The news about pipelines, climate change, and energy policy has been surprisingly good lately. It’s got to make you wonder: are we winning? Have we turned the tide? We’re seeing a lot of minor victories that combine to make a powerful surge.

Just this week, a Minnesota appellate court ruled that the Sandpiper pipeline proposed by Enbridge (of $1.2 Billion Kalamazoo River spill fame) must comply with the environmental impact assessment rules, and that the state’s Public Utilities Commission erred when it gave the company a green light without considering its environmental risks. This is not what the PUC expected when they rubber-stamped Enbridge’s application on little more than assurances that there’s really nothing to worry about (cough*KalamazooRiver*cough).

Similarly, Alberta tar sands exploiter Nexen got quite a surprise when the provincial Energy Regulator issued a shutdown order in response to  “noncompliant activities at Long Lake oilsands [sic] operations.” The order came after a spill near the facility in June, which dumped 5 million liters [1.32 million gallons] of oil, bitumen, and sand into a nearby lands. The company said it could take two weeks to close off the 95 separate pipelines covered by the order. Would the shut-down order have come if the provincial government was still run by the oil-friendly folks of the Progressive Conservative Party, instead of the conscientious, environmentally concerned New Democratic Party? Maybe. But probably not.

Another Enbridge project, the Alberta Clipper, is under intense scrutiny, since it seems to be playing fast and loose with the rules on cross-border pipelines in an effort to escape the review process that has Keystone XL in limbo. The company is playing a shell game with existing pipes, trying to nearly double its capacity from the current 450,000 barrels per day to 880,000. And they’re doing it by simply switching pipes on either side of the border. You might admire it for the cleverness of the trick, until you remember that pipelines fail frequently and spectacularly– as the people of Kittson County, Minnesota, learned in very dramatic fashion when a gas pipeline ruptured and exploded early this month– and avoiding environmental assessments is immoral, if not criminal. And then there’s Enbridge’s track record for safety (cough*Kalamazoo*cough*$1.2 billion*cough cough).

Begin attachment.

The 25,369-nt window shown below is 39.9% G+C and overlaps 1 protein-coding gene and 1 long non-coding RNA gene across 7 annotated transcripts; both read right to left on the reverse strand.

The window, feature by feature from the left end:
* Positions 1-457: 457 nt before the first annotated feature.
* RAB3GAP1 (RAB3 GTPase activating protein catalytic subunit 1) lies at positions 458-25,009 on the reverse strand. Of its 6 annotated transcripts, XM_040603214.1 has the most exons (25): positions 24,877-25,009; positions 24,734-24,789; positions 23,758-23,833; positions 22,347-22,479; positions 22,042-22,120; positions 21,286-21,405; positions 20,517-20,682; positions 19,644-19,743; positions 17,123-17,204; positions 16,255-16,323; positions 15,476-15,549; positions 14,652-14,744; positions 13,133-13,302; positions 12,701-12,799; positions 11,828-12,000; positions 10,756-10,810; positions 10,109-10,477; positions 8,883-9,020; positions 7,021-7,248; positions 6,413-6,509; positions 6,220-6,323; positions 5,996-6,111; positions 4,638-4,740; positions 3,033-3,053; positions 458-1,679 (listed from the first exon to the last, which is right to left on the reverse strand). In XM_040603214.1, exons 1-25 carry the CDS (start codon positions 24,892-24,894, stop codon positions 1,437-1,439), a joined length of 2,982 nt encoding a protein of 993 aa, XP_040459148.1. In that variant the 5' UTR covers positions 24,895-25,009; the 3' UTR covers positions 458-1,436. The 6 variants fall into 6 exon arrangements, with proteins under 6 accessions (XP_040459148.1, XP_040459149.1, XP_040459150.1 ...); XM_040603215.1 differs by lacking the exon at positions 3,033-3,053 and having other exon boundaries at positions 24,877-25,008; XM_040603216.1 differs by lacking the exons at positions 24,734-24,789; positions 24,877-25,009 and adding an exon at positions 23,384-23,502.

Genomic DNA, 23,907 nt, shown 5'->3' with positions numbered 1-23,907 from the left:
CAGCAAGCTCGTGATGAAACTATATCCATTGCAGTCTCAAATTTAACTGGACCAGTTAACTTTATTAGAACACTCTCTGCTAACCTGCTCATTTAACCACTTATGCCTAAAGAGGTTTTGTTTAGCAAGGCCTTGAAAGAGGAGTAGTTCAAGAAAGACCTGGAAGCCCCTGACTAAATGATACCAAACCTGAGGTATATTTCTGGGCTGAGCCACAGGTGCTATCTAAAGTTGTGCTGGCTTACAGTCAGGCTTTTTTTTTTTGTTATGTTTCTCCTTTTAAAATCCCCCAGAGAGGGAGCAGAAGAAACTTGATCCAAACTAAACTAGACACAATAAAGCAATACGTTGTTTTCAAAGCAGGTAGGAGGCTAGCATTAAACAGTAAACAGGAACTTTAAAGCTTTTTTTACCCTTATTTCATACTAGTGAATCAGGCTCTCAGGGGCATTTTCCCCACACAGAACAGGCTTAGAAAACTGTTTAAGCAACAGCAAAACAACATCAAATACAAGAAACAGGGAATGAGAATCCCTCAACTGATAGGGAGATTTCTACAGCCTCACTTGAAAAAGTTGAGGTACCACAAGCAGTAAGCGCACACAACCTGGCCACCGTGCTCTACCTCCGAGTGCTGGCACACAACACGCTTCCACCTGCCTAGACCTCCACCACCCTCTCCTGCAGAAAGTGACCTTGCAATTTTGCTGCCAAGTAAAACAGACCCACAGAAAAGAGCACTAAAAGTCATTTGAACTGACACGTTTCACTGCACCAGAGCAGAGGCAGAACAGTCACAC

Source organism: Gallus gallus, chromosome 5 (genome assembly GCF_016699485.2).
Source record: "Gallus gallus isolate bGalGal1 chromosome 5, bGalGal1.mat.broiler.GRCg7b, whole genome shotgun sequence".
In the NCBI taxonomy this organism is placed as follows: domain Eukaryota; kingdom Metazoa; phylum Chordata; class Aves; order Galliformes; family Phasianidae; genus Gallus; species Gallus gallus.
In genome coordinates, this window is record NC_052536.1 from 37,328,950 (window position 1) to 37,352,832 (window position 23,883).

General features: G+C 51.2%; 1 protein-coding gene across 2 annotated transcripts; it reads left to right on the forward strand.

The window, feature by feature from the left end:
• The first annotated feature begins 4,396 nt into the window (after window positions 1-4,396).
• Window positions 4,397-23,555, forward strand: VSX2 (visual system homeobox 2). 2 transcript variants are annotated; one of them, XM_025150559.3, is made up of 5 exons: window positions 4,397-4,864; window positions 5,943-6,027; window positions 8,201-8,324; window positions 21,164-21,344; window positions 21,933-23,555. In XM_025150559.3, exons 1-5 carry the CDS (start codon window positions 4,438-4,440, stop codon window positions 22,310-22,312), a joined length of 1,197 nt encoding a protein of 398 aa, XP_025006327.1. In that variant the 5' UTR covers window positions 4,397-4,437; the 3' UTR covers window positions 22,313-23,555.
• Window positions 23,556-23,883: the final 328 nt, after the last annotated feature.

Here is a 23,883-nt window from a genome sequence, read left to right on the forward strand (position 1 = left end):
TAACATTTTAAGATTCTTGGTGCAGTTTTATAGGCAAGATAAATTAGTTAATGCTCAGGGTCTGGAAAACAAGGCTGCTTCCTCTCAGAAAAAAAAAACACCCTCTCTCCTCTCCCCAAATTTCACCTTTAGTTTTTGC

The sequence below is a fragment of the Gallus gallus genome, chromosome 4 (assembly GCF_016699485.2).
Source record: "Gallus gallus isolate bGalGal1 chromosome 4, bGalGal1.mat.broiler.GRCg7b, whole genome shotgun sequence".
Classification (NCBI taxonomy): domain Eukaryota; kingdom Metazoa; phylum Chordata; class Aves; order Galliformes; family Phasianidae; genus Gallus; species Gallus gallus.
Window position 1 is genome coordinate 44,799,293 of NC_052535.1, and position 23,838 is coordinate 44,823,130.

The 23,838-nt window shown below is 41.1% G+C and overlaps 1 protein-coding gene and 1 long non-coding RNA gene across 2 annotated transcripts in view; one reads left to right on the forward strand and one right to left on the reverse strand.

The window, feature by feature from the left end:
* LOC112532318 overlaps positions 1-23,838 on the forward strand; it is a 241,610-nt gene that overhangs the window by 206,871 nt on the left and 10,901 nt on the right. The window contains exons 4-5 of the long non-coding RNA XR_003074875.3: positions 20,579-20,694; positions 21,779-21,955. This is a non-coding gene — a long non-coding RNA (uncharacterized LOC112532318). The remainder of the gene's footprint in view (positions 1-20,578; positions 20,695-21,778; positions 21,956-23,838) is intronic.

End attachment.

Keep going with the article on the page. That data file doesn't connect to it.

People seem to have had enough of climate deniers in power. Australia just jettisoned their prime minister, Tony Abbott, whose policies helped put Australia among the worst per capita polluters in the world. Meanwhile Canada’s Stephen Harper, Big Oil’s man in Ottawa, stands a very good chance of being ousted like his Conservative Party brethren in Alberta, and trails candidates from both the NDP and the Liberal parties in the polls. And in the U.S., none of the GOP deniers vying for the White House is considered a serious threat to Democratic candidates who all acknowledge the threat of global warming. (Though Trump beats both Clinton and Sanders head-to-head in one recent poll, it’s hard to envision his xenophobic, misogynist, and racist rhetoric winning over enough women, Latino, and African-American voters to take the final prize.)

California Gov. Jerry Brown (D), in fact, offered a science lesson to anti-science Republican presidential candidate Dr. Ben Carson, in the mic-droppingest way possible.


Brown’s state, now mired in its fourth year of a devastating drought, is about to become a global leader in clean energy and carbon reduction. And as Tim McDonnell writes in Mother Jones, it hasn’t hurt the state’s economy, as climate deniers often warn about efforts to rein in fossil fuels. California’s GDP has actually increased nearly 25 percent since 2000, despite the post-9/11 recession and the Great Recession of 2008. And all of this occurred while the state dropped its per-capita greenhouse gas emission by nearly 15 percent.

Electric and hybrid cars, which not long ago were mocked and sneered at by the automotive world, are making up an increasing proportion of the cars on the road. While hybrid sales have leveled off, sales of plug-in electric cars have surged, now making up more than 740,000 vehicles globally. Even snooty car makers like Porsche, long favored by driving purists, are getting in on the action. Its Mission E electric car debuted at the Frankfurt Motor Show, boasting a 0-62 MPH time of less than 3.5 seconds. Not bad for a technology that not long ago was mocked as apt only for golf carts.

There are a lot of reasons to be optimistic about the future of energy and climate policy. Greenpeace’s Jill Pape counts at least eight. Of course the news is not all good– there are many, many signs that global warming is already taking a terrible toll, and will continue to do so, and still get worse.

But there is reason to hope. The deniers have pushed themselves closer to the margins, and everyone from Pope Francis to Green Day to the SXSW conference is telling the world that there is a better way, and we should embrace it sooner than later.